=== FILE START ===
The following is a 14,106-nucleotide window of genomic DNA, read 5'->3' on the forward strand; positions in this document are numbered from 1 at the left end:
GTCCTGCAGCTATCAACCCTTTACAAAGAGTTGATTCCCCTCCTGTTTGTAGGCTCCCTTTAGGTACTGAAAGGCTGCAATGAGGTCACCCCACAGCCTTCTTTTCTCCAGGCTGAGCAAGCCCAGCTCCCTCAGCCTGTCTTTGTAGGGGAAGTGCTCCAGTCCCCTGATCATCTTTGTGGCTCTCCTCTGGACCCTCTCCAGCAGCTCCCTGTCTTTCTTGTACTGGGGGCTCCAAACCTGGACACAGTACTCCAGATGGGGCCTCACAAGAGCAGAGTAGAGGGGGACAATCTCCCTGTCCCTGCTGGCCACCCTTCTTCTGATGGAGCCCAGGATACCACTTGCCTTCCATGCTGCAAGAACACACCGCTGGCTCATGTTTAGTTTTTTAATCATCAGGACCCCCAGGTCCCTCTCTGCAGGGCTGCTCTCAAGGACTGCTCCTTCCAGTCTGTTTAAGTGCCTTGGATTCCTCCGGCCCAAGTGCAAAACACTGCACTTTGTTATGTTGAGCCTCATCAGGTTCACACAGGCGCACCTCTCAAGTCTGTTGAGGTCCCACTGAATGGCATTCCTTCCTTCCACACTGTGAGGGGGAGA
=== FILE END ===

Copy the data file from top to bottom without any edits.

The following is a 14,106-nucleotide window of genomic DNA, read 5'->3' on the forward strand; positions in this document are numbered from 1 at the left end:
GTCCTGCAGCTATCAACCCTTTACAAAGAGTTGATTCCCCTCCTGTTTGTAGGCTCCCTTTAGGTACTGAAAGGCTGCAATGAGGTCACCCCACAGCCTTCTTTTCTCCAGGCTGAGCAAGCCCAGCTCCCTCAGCCTGTCTTTGTAGGGGAAGTGCTCCAGTCCCCTGATCATCTTTGTGGCTCTCCTCTGGACCCTCTCCAGCAGCTCCCTGTCTTTCTTGTACTGGGGGCTCCAAACCTGGACACAGTACTCCAGATGGGGCCTCACAAGAGCAGAGTAGAGGGGGACAATCTCCCTGTCCCTGCTGGCCACCCTTCTTCTGATGGAGCCCAGGATACCACTTGCCTTCCATGCTGCAAGAACACACCGCTGGCTCATGTTTAGTTTTTTAATCATCAGGACCCCCAGGTCCCTCTCTGCAGGGCTGCTCTCAAGGACTGCTCCTTCCAGTCTGTTTAAGTGCCTTGGATTCCTCCGGCCCAAGTGCAAAACACTGCACTTTGTTATGTTGAGCCTCATCAGGTTCACACAGGCGCACCTCTCAAGTCTGTTGAGGTCCCACTGAATGGCATTCCTTCCTTCCACACTGTGAGGGGGAGA